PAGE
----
Qualifications? A fresh perspective for Maricopa that involves thinking outside the box is what I offer. My ability to identify, analyze and implement efficient and wise targeted expenditures while providing greater service, greater progress to the public makes me qualified to serve my constituents.

Proudest achievement? My proudest achievement is being blessed to be a blessing. When I serve my community, it makes me proud and happy to pay it forward, exemplifying servant leadership. You do not have to be rich to serve your fellow man, but I have learned it requires collaboration, implementation and vision.

On what aspect of city government are you least knowledgeable? I just completed the Maricopa Citizen Leadership Academy, which was a great experience. I would love to learn more about transportation to better serve my constituents. With the current issues of Route 347, it is important to understand the dynamics and then present different avenues to resolve the problem.



Vincent Manfredi (incumbent)

Vincent Manfredi

Age: 47
Hometown: West New York, New Jersey (Exit 16E)
Years in Maricopa: 8
Occupation: Maricopa City Councilmember, director of advertising and small-business owner
Family: I am married with 3 beautiful daughters.
Political background: Current Maricopa City Councilmember and district chairman for the Pinal County Republican Committee. Campaigned for many candidates throughout the state.
Previous community service: Numerous nonprofits, including the City of Maricopa itself. Volunteered with Babe Ruth League, Little League, Maricopa Pantry, Maricopa Food Bank, The Streets Don’t Love You Back, Maricopa High School Football Boosters, Maricopa High School Baseball and Softball Boosters, Relay for Life, Maricopa Board of Adjustment, Maricopa Zoning code re-write taskforce and more.

What is the one thing you would like to change about Maricopa as a councilmember and why? I have worked to make many changes, but perhaps the one that has evaded me is the ability to make Maricopa a city of YES. We have made strides to get there, but we have not quite achieved the goal of being a city that says YES when approached by developers. To clarify, I want us to never say “No, we can’t do that,” but instead say “Yes, we can, and this is how.” Together we can make Maricopa a destination for development of residential, retail and industrial.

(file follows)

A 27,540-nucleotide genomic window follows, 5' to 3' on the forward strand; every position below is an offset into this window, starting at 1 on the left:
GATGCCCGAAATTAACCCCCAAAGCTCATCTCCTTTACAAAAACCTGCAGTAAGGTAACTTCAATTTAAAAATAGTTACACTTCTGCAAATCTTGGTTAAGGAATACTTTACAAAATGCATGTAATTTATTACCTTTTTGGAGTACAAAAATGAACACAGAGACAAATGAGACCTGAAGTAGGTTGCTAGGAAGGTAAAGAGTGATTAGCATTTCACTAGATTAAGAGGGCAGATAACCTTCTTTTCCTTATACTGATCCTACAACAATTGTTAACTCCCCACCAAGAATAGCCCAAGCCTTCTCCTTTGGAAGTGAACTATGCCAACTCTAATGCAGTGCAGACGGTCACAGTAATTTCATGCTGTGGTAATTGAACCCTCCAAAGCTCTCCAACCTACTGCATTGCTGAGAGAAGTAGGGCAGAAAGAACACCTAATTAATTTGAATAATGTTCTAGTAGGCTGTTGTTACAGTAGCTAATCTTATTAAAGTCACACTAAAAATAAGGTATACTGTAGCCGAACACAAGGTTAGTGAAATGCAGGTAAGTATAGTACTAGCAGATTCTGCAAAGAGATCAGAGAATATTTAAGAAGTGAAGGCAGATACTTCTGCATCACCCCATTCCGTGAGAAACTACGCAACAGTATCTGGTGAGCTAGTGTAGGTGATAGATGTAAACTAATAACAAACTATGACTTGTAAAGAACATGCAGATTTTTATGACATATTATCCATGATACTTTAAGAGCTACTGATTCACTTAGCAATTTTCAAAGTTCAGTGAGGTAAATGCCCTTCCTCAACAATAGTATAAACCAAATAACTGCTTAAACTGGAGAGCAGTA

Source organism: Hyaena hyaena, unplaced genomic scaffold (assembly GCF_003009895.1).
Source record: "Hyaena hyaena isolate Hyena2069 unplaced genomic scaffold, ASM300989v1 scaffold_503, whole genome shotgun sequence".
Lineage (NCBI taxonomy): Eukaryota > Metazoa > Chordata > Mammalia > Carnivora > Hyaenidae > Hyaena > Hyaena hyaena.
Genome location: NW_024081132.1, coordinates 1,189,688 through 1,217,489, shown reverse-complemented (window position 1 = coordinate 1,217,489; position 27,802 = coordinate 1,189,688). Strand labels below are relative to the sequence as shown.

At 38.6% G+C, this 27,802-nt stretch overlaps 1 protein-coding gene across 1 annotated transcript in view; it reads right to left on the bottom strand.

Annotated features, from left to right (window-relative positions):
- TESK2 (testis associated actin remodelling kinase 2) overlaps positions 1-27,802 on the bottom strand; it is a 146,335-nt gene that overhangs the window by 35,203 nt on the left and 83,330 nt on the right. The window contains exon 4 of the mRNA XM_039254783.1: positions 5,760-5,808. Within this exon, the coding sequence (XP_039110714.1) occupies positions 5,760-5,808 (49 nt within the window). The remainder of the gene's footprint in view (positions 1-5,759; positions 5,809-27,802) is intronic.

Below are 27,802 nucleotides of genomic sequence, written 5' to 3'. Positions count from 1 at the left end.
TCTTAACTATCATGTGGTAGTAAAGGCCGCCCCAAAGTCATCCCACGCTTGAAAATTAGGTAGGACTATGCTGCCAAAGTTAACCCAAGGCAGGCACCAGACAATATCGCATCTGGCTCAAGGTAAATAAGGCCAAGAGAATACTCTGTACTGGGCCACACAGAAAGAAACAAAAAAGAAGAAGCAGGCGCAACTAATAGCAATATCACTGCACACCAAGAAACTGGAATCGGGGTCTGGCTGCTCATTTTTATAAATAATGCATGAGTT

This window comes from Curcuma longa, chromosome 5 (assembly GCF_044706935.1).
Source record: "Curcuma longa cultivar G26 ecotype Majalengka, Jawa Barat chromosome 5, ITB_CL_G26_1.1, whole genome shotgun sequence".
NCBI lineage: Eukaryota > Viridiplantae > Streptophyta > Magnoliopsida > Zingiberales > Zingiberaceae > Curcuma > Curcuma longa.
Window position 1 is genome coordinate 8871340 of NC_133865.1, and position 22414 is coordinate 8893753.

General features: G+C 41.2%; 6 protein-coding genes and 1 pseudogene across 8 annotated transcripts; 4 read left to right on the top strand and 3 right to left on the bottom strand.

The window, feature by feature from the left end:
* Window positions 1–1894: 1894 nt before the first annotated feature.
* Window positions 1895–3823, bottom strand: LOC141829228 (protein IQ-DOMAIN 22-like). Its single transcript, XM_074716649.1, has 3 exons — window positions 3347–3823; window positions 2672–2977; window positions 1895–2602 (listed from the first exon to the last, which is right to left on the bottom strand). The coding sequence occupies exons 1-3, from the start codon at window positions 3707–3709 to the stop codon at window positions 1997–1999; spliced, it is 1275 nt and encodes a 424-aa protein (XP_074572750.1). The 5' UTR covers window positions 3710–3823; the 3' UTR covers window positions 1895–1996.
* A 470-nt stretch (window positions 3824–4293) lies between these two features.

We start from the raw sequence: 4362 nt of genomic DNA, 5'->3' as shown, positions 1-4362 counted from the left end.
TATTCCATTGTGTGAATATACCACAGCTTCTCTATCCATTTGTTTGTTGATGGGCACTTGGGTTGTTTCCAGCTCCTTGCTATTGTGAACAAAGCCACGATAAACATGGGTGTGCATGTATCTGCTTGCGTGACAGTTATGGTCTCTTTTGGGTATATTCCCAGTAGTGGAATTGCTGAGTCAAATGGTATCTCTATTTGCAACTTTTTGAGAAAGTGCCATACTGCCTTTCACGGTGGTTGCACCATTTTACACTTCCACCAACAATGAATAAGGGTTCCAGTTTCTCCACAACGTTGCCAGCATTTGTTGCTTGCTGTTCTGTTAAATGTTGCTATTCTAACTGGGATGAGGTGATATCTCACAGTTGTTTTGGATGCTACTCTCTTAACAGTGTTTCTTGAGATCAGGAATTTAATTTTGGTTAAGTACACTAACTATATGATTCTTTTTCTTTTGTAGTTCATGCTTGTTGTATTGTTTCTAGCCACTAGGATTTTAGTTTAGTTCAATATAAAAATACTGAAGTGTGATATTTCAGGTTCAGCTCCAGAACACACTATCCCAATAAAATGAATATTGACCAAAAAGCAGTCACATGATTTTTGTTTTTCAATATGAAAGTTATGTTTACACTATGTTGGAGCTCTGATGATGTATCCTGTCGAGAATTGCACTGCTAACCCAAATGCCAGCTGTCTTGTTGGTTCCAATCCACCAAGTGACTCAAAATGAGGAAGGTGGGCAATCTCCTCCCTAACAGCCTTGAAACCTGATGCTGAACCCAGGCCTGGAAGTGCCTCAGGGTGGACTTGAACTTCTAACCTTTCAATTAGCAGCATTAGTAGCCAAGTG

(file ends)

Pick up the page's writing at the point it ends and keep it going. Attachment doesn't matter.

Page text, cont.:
Qualifications? Before I ran four years ago I served on two city boards and commissions, attended two years of council meetings and worked with our mayor and staff on various issues. Since being elected in 2014 I have nearly perfect attendance at meetings, and have networked with other elected officials throughout the state while serving on various boards.

Proudest achievement? As a councilmember I would say it is a toss-up between keeping our budgets balanced and working with the mayor, council and staff to facilitate the start of the SR 347 Overpass. On a personal level, my proudest achievement is working together with my wife to raise three daughters who make us proud every day.

On what aspect of city government are you least knowledgeable? This is a hard question to answer as an incumbent councilmember. We must be knowledgeable in all aspects of city government. One aspect where I could use improvement would be Human Resources, as council does not normally weigh in on HR issues.

Vincent Manfredi is a minority owner of InMaricopa.


 

Bob Marsh

Bob Marsh

Age: 74
Hometown: Poultney, Vermont
Years in Maricopa: 7.5
Occupation: IT industry consultant, former electrical engineer, software engineer, systems engineer, and project manager, former human resources manager, compensation manager, and community development manager
Family: My wife, Cynthia, 2 children and their spouses, wife’s 3 children and their spouses, children, and grandchildren
Political background: Ran for Maricopa Flood Control District Board (lost by 3 votes)
Previous community service: City of Maricopa Planning & Zoning Commission, Board of Adjustment, Zoning Code Rewrite Task Force, Subdivision Ordinance Rewrite Citizens Committee, Vision 2040 Citizens Committee, General Plan Update Committee, vice president of Arizona Industrial Compensation Association, board member of International Association of Microsoft Channel Partners – Arizona Chapter, treasurer of Maricopa Multi Cultural Consortium.

What is the one thing you would like to change about Maricopa as a councilmember and why? While transportation, flood prevention, employment, health services and housing are rightfully top of mind in Maricopa, I would like City Council also to prioritize the development and distribution of senior services in our city. We are about the only city in Arizona that doesn’t have a senior center, and we are currently missing out on many senior benefits because we have no place for those programs to land and no one to administer them. I think the city is missing out on a great opportunity to raise the quality of life for our seniors.